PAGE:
How to Fix “Could Not Open ‘/lib64/’: No Such File or Directory”

It can be frustrating to encounter an error on your computer, particularly if it prevents you from launching certain applications. One such error that may leave you scratching your mind is “Could Not Open ‘/lib64/’: No Such File or Directory.” When attempting to execute a program or install new software, this error message is common, especially on Linux-based systems, and it frequently occurs.

However, don’t panic, as we will investigate the various causes of this error and provide step-by-step instructions on how to resolve it.

Understanding the Error Message

Before pursuing solutions, it is essential to comprehend the error message’s significance. The error message “Could Not Open ‘/lib64/’: No Such File or Directory” indicates that the system cannot locate the dynamic linker/loader.

It is the responsibility of the dynamic linker to resolve dependencies for dynamically linked programs. When it cannot be located or accessed, applications may not function properly.

Common Causes of the Error

There are multiple possible causes for this error message. Understanding these causes is essential for determining the best solution.

Corrupted Files

Important system files can become corrupted for a variety of reasons, such as hardware problems or software conflicts. Errors may occur if the ‘/lib64/’ file is corrupted.

Missing Dependencies

In certain instances, the error occurs when the system lacks the required dependencies to execute a specific application. This can occur if the dynamic linker, ‘,’ is missing.

Steps to Fix the Error

Now that we understand the causes of the error, let’s investigate potential resolutions.

Reinstall the Missing Library

We can endeavor to reinstall the missing library to resolve the issue. This procedure involves reinstalling the dynamic linker and its dependencies using the package manager. Open a terminal and use the package manager for your Linux distribution to reinstall the ‘’ package.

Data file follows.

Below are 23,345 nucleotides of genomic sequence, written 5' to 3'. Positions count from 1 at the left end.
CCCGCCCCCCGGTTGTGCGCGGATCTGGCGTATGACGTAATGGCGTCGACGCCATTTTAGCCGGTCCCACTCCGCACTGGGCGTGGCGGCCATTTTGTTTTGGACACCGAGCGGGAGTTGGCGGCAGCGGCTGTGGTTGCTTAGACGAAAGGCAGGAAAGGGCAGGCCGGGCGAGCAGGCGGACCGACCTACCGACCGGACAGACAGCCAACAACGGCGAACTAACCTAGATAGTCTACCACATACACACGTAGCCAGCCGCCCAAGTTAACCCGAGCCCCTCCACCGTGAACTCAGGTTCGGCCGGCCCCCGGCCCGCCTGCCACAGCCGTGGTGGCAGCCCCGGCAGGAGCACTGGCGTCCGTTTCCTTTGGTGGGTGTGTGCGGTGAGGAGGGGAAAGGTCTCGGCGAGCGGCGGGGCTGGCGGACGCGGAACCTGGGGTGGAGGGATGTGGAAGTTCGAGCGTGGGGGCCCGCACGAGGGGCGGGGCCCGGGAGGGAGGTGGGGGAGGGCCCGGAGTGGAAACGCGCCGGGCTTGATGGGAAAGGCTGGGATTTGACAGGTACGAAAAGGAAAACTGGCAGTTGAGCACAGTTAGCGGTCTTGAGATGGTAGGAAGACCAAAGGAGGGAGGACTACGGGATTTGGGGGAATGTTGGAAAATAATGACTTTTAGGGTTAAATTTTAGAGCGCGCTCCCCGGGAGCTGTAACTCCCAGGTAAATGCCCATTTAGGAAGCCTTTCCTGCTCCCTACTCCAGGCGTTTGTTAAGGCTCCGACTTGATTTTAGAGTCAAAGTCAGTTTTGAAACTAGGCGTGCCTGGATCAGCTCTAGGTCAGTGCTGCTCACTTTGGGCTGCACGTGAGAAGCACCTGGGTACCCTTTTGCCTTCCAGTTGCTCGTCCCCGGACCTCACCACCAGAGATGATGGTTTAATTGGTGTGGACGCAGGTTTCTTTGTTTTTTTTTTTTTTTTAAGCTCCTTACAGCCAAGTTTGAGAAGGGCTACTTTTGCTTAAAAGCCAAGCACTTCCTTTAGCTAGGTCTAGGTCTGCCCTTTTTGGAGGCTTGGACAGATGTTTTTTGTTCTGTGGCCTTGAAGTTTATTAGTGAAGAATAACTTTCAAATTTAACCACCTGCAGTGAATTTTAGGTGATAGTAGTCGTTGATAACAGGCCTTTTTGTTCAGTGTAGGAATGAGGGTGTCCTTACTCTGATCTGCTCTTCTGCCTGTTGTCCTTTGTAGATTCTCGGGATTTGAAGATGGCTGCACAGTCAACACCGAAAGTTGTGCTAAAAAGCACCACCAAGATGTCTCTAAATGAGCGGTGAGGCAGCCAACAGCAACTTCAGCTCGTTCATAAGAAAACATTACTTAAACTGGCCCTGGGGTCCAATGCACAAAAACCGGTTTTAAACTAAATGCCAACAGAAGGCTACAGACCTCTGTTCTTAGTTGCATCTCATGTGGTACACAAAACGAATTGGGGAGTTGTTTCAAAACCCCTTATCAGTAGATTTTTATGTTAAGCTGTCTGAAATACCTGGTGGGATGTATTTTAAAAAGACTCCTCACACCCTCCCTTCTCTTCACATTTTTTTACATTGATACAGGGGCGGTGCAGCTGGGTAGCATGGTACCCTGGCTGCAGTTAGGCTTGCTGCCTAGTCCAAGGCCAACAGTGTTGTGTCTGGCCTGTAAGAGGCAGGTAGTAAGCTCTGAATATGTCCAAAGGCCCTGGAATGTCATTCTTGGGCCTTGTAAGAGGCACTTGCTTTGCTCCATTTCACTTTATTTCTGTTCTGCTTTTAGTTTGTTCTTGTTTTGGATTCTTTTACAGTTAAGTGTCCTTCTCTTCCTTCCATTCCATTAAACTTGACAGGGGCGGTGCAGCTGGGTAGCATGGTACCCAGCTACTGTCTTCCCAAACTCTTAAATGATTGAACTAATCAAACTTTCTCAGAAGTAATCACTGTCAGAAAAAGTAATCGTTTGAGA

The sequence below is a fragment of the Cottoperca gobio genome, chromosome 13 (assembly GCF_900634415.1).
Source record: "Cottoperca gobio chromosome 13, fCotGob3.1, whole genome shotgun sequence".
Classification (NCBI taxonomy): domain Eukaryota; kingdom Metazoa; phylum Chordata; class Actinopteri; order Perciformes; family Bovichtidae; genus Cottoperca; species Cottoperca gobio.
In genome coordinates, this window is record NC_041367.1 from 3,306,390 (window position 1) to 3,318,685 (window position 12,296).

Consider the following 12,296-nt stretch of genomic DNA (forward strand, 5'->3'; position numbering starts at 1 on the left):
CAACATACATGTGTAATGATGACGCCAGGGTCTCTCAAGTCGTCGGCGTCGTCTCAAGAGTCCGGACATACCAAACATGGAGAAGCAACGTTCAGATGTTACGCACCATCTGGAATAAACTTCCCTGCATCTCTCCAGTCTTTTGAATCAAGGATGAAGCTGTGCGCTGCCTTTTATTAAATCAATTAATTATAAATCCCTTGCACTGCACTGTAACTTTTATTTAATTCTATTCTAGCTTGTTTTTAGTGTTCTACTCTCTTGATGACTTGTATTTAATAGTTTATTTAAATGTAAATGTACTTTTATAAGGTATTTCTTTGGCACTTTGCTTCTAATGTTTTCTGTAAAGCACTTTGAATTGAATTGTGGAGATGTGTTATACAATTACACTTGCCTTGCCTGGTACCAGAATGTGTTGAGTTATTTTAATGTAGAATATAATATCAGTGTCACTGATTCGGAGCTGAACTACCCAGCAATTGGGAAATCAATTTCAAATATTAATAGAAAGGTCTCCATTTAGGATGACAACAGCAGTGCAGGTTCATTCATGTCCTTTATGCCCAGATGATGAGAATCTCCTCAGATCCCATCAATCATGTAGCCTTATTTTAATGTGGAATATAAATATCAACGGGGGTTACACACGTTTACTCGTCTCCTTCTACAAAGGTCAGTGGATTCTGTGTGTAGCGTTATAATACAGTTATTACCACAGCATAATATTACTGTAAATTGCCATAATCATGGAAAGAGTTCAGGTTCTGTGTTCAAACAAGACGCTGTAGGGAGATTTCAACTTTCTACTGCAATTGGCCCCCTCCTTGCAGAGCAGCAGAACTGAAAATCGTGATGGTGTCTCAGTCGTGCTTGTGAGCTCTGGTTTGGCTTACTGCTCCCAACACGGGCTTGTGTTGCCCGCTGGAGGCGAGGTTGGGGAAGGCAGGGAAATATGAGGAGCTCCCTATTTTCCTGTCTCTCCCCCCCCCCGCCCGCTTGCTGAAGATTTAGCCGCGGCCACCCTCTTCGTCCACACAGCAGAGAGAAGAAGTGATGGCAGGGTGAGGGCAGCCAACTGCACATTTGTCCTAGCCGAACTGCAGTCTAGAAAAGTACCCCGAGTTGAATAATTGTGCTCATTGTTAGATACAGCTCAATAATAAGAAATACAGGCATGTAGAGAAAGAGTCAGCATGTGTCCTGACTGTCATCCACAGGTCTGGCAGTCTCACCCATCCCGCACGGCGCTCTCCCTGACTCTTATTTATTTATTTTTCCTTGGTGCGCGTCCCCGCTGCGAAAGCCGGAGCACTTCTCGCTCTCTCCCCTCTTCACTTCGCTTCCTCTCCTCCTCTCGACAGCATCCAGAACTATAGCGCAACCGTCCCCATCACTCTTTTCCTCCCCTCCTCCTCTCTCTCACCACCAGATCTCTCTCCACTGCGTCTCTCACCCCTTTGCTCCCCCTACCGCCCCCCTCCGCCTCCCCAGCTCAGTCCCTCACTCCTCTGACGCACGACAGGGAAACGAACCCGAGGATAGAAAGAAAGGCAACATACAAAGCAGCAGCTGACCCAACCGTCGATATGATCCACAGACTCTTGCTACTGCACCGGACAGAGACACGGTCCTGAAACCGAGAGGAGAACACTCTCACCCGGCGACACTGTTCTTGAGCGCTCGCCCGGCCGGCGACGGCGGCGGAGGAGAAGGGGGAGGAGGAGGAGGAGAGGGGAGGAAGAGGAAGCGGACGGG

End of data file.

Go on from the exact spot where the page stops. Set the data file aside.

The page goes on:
On Debian/Ubuntu-based systems, for instance, you can use the following command:

sudo apt-get install --reinstall libc6

Update Package Manager

Occasionally, the error may be caused by out-of-date product information. Use the package manager to update the system to ensure that all packages are current:

sudo apt-get update && sudo apt-get upgrade

Restore Deleted Files

If the error occurred following the deletion of specific files, it is possible that essential system files were removed inadvertently. Examine the system’s recycle container for any deleted files and restore them to their original locations.

In some instances, the issue can be resolved by establishing a symbolic link. A symbolic link points to the actual location of the file, allowing the operating system to access it without error.

To create a symbolic link, use the ln command in a terminal:

sudo ln -s /path/to/actual/file /lib64/

Replace “/path/to/actual/file” with the path to the correct dynamic linker file.

Verifying the Fix

After implementing one of the aforementioned solutions, it is essential to confirm that the error has been fixed. Check if the program or command that initially triggered the error can be executed without any issues.

Preventing the Error in the Future

Prevention is always preferable to treatment. Here are some techniques that will help you avoid this error in the future:

Regular System Updates

Keep your system regularly updated. Frequently, software updates include problem fixes and security patches to prevent such errors.

Caution with System Files

Use caution when manipulating system files. You should avoid deleting or modifying crucial system files unless you are certain of their function and potential repercussions.


The “Could Not Open ‘/lib64/’: No Such File or Directory” error can be intimidating, but it can be easily resolved with the proper knowledge. By comprehending the causes and carrying out the steps provided, you can ensure that your system functions smoothly and that you can access your applications without difficulty.

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